When most people hear the word ozone, they immediately think of the protective layer which surrounds our planet and protects us from the full force of the sun’s rays. This is stratospheric ozone and it is highly beneficial to life on Earth. Tropospheric ozone, on the other hand, is a damaging contaminant found at ground level which is harmful to humans, animals and plants.
Ozone is primarily created when other contaminants in the air, such as nitrogen oxides (NOx) and volatile organic compounds (VOCs) react with sunlight. This generates particles of pollution which create smog in the atmosphere, inhibiting visibility and compromising the health of those who inhale them. Because UV radiation is needed to create ozone, it is more commonly found during summertime.
People who are exposed to high levels of ozone pollution can suffer irritation to their nose, eyes and throat, while it can exacerbate existing respiratory conditions such as asthma. At the same time, the foliage of plants and trees can suffer discolouration and damage from exposure to ozone, while it is also known to contribute to both global warming and climate change.
Nitrogen dioxide (NO2) belongs to the nitrogen oxides (NOx) group of pollutants. It, like nitric oxide (also known as nitrogen monoxide, or NO), is produced primarily through the combustion of fossil fuels. Because NO is capable of morphing into NO2 after reacting with other atmospheric particles – and the same is true for NO2 turning into NO – the two gases are often simply referred to together as NOx.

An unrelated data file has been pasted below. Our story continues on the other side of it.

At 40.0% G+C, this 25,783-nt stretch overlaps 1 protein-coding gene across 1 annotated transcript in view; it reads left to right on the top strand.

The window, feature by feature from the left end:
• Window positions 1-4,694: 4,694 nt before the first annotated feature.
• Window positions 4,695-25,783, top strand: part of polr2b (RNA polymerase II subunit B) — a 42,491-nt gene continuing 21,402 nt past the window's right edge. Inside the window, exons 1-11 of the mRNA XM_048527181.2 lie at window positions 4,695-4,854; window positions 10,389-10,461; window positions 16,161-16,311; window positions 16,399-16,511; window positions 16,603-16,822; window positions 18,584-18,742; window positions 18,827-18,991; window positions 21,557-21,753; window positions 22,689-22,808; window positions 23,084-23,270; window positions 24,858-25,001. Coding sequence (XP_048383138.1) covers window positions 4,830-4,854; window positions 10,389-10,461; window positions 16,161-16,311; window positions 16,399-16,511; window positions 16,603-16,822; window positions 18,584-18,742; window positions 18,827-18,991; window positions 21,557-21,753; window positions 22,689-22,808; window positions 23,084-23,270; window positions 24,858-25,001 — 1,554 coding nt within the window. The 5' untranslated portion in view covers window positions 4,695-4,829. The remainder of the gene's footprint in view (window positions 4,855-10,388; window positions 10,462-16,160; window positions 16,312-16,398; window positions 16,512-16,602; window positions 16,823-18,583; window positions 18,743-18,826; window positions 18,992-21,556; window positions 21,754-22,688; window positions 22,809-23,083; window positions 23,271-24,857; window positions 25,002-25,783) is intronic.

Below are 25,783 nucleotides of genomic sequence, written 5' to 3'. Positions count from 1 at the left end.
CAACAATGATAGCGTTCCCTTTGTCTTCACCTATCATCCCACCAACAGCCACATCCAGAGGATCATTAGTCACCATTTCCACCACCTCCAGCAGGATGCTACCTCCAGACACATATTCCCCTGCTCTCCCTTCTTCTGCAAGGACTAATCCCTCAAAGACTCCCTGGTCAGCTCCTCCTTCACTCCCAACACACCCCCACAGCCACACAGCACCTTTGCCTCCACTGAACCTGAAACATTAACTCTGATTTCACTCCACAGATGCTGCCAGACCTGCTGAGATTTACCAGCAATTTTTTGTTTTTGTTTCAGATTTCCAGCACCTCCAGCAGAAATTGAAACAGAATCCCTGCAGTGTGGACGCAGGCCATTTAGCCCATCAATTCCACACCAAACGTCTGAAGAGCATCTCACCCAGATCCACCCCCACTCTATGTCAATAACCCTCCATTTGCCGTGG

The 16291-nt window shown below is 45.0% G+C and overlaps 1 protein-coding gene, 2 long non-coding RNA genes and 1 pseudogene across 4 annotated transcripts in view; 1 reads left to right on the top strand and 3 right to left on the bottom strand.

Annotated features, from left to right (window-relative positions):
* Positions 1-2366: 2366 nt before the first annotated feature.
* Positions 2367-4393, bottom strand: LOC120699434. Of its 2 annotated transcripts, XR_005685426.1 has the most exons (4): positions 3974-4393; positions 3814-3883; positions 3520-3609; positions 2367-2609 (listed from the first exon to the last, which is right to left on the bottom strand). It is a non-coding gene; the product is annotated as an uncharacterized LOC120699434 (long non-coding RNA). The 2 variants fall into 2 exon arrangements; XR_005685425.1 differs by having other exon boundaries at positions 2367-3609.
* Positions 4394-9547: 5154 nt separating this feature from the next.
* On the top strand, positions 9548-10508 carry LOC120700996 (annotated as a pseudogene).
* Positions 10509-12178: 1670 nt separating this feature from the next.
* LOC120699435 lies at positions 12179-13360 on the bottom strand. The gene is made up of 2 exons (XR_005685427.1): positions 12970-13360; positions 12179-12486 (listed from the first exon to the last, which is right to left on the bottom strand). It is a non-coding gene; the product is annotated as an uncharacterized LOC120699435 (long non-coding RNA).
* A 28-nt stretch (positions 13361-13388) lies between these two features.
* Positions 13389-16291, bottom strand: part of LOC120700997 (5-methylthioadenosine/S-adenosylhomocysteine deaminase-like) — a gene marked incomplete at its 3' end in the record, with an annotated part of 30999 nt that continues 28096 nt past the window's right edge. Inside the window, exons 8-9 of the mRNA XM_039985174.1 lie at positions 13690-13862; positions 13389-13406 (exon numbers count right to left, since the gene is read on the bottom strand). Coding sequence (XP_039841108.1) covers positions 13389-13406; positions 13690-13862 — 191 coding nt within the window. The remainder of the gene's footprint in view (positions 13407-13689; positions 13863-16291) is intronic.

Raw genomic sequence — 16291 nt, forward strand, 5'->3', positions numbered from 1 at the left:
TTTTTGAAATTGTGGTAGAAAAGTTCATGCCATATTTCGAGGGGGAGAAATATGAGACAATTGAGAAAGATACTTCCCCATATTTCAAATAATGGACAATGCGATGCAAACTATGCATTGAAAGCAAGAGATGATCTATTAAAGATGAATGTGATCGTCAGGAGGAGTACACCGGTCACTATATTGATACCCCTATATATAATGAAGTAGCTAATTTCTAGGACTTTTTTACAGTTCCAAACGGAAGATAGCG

Until fairly recently, power plants used to represent the biggest source of NOx emissions. However, stronger regulations and stricter compliance have seen the volume of NOx produced at such industrial facilities drop, meaning that road vehicles have since overtaken them as the leading producer of NOx. Other sources include gas stoves and other indoor heating appliances, as well as cigarette smoke.
Nitrogen dioxide is known to cause irritation and difficulties with breathing in those who suffer from respiratory conditions. It can also compromise soil quality and upset biomass chemistry in the natural world, while its role as a precursor to ozone means it has even more serious environmental consequences (outlined in more detail above).